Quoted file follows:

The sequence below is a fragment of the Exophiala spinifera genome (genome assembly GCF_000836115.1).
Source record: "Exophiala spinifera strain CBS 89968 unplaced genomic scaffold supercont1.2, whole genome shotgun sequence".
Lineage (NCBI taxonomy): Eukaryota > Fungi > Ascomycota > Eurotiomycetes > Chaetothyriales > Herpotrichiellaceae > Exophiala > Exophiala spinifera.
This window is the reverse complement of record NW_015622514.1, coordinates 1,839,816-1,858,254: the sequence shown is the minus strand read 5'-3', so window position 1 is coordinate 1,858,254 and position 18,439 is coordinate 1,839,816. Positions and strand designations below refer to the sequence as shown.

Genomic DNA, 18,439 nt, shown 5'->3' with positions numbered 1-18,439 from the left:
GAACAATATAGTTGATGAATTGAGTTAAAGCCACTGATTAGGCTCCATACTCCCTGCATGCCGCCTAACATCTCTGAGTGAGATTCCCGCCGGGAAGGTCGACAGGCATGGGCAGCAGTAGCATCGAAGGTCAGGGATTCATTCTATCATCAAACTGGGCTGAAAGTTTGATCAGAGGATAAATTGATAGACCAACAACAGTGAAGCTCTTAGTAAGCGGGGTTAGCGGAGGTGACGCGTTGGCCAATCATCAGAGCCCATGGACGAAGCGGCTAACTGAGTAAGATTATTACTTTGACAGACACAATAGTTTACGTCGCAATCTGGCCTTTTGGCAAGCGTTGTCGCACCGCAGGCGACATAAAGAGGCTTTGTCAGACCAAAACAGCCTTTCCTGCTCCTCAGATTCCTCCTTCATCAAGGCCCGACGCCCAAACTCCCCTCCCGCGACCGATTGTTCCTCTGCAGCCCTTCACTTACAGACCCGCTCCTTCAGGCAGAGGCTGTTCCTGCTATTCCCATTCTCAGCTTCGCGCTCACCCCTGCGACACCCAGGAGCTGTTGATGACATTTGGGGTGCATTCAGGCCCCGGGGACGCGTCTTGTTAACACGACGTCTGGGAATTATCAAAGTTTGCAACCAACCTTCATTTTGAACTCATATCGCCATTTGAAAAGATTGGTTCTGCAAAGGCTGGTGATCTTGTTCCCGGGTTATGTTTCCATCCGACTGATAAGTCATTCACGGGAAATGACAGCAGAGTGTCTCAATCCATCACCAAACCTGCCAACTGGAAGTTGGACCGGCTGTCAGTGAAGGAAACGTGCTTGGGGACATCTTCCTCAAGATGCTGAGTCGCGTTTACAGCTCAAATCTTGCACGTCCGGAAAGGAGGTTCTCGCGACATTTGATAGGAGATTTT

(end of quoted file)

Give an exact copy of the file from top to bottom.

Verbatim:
The sequence below is a fragment of the Exophiala spinifera genome (genome assembly GCF_000836115.1).
Source record: "Exophiala spinifera strain CBS 89968 unplaced genomic scaffold supercont1.2, whole genome shotgun sequence".
Lineage (NCBI taxonomy): Eukaryota > Fungi > Ascomycota > Eurotiomycetes > Chaetothyriales > Herpotrichiellaceae > Exophiala > Exophiala spinifera.
This window is the reverse complement of record NW_015622514.1, coordinates 1,839,816-1,858,254: the sequence shown is the minus strand read 5'-3', so window position 1 is coordinate 1,858,254 and position 18,439 is coordinate 1,839,816. Positions and strand designations below refer to the sequence as shown.

Genomic DNA, 18,439 nt, shown 5'->3' with positions numbered 1-18,439 from the left:
GAACAATATAGTTGATGAATTGAGTTAAAGCCACTGATTAGGCTCCATACTCCCTGCATGCCGCCTAACATCTCTGAGTGAGATTCCCGCCGGGAAGGTCGACAGGCATGGGCAGCAGTAGCATCGAAGGTCAGGGATTCATTCTATCATCAAACTGGGCTGAAAGTTTGATCAGAGGATAAATTGATAGACCAACAACAGTGAAGCTCTTAGTAAGCGGGGTTAGCGGAGGTGACGCGTTGGCCAATCATCAGAGCCCATGGACGAAGCGGCTAACTGAGTAAGATTATTACTTTGACAGACACAATAGTTTACGTCGCAATCTGGCCTTTTGGCAAGCGTTGTCGCACCGCAGGCGACATAAAGAGGCTTTGTCAGACCAAAACAGCCTTTCCTGCTCCTCAGATTCCTCCTTCATCAAGGCCCGACGCCCAAACTCCCCTCCCGCGACCGATTGTTCCTCTGCAGCCCTTCACTTACAGACCCGCTCCTTCAGGCAGAGGCTGTTCCTGCTATTCCCATTCTCAGCTTCGCGCTCACCCCTGCGACACCCAGGAGCTGTTGATGACATTTGGGGTGCATTCAGGCCCCGGGGACGCGTCTTGTTAACACGACGTCTGGGAATTATCAAAGTTTGCAACCAACCTTCATTTTGAACTCATATCGCCATTTGAAAAGATTGGTTCTGCAAAGGCTGGTGATCTTGTTCCCGGGTTATGTTTCCATCCGACTGATAAGTCATTCACGGGAAATGACAGCAGAGTGTCTCAATCCATCACCAAACCTGCCAACTGGAAGTTGGACCGGCTGTCAGTGAAGGAAACGTGCTTGGGGACATCTTCCTCAAGATGCTGAGTCGCGTTTACAGCTCAAATCTTGCACGTCCGGAAAGGAGGTTCTCGCGACATTTGATAGGAGATTTT